The Best Strategy for Reducing Stress


Cover of "Reducing Stress (Essential Mana...

Cover of Reducing Stress (Essential Managers)

Imagine you’re sailing in the Bahamas, sipping a cold drink and listening to the water lapping the sides of the boat.

Relaxing, right? Not for every one of us.

(Adapted from an article by Peter Bregman at Blogs HBR)

We are not usually stressed-out. For many people daily work would be hair-pulling stressful — we routinely deals with a multitude of nagging problems related to customers, employees, banks, shareholders, market shares, turnaround, etc. But we routinely handle it all with steadiness and perspective.

The reason most of us get stressed, even on a blessed day during our vacation: frustrated expectations. For example we have an important call to make and our cell phone wasn’t working. Experiencing the gap between what we expected to happen and what was actually happening.

That’s the underlying cause of stress and it’s afflicting us more these days than ever because our expectations keep rising, thanks in part to exponential improvements in our technology.

In a hilarious interview with Conan O’Brien, the comedian Louis C.K. talked about how everything is amazing right now and nobody’s happy. He tells the story of being on a plane and, for the first time, experiencing working internet at 30,000 feet. He was amazed. The person in the seat next to him was also surfing the web happily until the connection dropped. The man immediately threw his arms up in the air and yelled, “This is bullshit!”

“How quickly the world owes him something he knew existed only 10 seconds ago.” Louis C.K. said. I fall into this trap, and most people around me do too. We expect more not only from our technology, but from each other and from ourselves.

We are usually laid-back in the face of our ever-present problems precisely because they’re ever-present. We expect them. These things are routine and we have routine responses to them, so they don’t stress us out.

But during our vacation, we expect our cell to work. So the cell outage far from land on an important phone call created a stressful unmet expectation.

So what can we do about the stress and frustration that comes from unmet expectations? We have two choices: Either change the reality around us or change our expectations.

Sometimes it’s possible to change reality. Continuously frustrated with an employee? We try to help him improve his competence. If that doesn’t work, we can fire him.

But often the reality around us is difficult to change. What if it’s a peer with whom we’re frustrated? Or maybe an entire department? We can’t fire them all. Maybe we can stop working with them, but that’s probably not in our control. We could quit, but that brings with it a host of new stress.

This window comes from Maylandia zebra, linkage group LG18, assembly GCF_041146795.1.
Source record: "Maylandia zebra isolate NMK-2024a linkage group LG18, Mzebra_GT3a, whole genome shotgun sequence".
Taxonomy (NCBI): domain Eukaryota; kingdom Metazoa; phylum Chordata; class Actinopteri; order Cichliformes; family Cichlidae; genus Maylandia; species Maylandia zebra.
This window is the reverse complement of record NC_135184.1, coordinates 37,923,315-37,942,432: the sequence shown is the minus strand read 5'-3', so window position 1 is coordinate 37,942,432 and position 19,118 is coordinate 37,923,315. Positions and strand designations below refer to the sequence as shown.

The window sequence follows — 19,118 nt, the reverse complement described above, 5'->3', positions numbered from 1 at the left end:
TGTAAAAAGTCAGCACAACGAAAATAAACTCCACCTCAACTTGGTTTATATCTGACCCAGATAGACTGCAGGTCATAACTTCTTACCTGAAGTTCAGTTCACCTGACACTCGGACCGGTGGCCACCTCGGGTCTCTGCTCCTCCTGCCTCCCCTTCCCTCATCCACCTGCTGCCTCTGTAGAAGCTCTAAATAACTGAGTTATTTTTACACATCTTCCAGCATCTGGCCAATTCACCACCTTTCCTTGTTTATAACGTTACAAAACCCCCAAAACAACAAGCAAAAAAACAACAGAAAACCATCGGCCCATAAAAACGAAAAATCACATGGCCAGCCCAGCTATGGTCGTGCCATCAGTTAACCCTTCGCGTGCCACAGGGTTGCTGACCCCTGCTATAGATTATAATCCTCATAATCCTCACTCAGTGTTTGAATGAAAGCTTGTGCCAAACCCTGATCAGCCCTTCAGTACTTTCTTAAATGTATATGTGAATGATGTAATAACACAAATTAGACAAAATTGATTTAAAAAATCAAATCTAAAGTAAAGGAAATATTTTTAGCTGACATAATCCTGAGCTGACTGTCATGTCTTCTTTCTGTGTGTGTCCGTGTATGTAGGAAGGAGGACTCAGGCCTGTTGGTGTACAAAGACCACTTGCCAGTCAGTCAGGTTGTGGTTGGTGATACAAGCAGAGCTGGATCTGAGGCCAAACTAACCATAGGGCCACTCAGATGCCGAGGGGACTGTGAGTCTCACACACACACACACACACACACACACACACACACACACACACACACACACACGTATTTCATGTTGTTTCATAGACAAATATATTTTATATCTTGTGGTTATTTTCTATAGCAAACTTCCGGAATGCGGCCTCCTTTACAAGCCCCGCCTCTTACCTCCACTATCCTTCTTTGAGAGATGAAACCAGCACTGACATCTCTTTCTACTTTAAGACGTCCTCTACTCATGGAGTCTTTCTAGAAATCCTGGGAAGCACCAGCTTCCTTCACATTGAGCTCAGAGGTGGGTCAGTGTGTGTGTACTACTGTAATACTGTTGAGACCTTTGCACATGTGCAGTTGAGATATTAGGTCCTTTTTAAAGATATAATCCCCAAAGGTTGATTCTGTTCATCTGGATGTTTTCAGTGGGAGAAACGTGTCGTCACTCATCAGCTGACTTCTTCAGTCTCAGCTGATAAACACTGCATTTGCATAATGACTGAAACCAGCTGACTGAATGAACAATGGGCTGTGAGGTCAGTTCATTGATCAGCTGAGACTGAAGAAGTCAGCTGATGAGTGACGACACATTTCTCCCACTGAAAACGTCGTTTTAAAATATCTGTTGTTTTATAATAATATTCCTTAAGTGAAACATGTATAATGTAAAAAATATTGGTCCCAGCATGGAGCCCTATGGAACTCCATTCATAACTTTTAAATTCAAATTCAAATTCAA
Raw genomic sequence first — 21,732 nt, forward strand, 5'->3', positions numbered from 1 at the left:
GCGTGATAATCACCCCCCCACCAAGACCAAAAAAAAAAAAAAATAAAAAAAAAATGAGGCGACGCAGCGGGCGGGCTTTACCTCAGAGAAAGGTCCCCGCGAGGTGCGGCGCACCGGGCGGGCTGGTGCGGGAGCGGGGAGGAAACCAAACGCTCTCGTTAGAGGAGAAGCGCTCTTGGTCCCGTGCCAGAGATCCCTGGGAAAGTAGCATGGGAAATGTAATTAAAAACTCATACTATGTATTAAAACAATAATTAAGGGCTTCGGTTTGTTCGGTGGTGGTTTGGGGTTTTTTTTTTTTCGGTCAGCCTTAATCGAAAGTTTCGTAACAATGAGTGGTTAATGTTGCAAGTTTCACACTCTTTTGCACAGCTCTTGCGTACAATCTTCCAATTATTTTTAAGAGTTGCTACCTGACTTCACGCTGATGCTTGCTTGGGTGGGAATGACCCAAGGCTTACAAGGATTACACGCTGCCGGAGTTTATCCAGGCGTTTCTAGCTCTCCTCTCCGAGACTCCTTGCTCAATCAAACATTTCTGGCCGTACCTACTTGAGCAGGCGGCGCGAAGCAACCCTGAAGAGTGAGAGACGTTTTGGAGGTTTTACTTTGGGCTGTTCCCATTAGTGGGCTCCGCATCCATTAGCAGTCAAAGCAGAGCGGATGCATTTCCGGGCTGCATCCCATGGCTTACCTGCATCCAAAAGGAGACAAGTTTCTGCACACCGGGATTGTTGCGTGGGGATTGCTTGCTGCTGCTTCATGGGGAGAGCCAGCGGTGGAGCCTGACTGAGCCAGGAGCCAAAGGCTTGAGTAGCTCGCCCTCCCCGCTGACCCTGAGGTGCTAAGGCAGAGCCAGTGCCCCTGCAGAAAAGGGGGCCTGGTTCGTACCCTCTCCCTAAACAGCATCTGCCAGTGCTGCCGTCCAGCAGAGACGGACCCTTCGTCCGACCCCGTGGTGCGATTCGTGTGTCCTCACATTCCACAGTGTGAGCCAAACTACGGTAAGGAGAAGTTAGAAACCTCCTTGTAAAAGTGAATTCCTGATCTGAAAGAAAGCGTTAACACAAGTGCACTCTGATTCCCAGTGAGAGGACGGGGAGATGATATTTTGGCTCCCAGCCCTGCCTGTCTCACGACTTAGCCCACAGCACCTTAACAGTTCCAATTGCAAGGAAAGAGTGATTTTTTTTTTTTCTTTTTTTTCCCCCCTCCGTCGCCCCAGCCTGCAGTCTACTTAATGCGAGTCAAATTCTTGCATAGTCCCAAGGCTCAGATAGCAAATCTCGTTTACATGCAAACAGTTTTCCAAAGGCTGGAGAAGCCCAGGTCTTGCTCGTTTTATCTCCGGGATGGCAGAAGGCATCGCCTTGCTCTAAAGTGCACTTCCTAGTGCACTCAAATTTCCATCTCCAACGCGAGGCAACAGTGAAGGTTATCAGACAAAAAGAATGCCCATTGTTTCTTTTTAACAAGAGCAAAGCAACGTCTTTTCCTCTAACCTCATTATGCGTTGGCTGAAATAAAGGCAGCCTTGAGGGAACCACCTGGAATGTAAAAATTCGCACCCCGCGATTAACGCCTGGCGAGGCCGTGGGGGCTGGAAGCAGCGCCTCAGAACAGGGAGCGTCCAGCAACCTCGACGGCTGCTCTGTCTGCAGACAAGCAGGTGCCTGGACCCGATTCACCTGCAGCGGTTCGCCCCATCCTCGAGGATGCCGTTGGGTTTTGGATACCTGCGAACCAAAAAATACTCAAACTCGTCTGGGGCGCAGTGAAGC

The best strategy for reducing stress: Change our expectations.

In other words, get used to not getting what we want. Sure this isn’t consistent with the kind of go-get-’em attitude most of us have been taught to embrace. But most of the time, fighting reality is not worth the effort. Either we can’t change what’s around us, or the fight is more stressful than the reward.

If changing our expectations proves too hard, our next best move is to get some perspective.

Almost everything we freak out about is somewhere in the 1-2 range of dashed expectations. In other words, our moods and our stress levels are determined by events that actually matter remarkably little.

That’s useful to remember when we find ourselves utterly irritated at our cable company because they erroneously added $5 to our bill or keep us on hold for 30 minutes while they investigate the matter.

That’s not always easy. A number of small stressors add up to a lot of stress and it’s natural to be stressed by things that don’t really matter in the whole scheme of things.

But we can substantially reduce our stress by recognizing that in many situations, we have become perfectionists in realms where perfection isn’t necessary, realistic, or even useful.

Full Article :

http://blogs.hbr.org/bregman/2012/07/the-best-strategy-for-reducing.html

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About Georges Abi-Aad

CEO, electronic engineer with MBA in marketing. Multicultural; French citizen born in Lebanon working in the Middle East and fluent in French, English and Arabic. I have more than 30 years of proven experience in the Middle East with European know how. I am good in reorganization and in Global strategic management business. I am a dependable leader with an open approach in working with people, forging a strong team of professionals dedicated to the Company and its clientele. Perseverance is my key word. Married to Carole and having 2 children: Joy-Joelle and Antoine (Joyante!).
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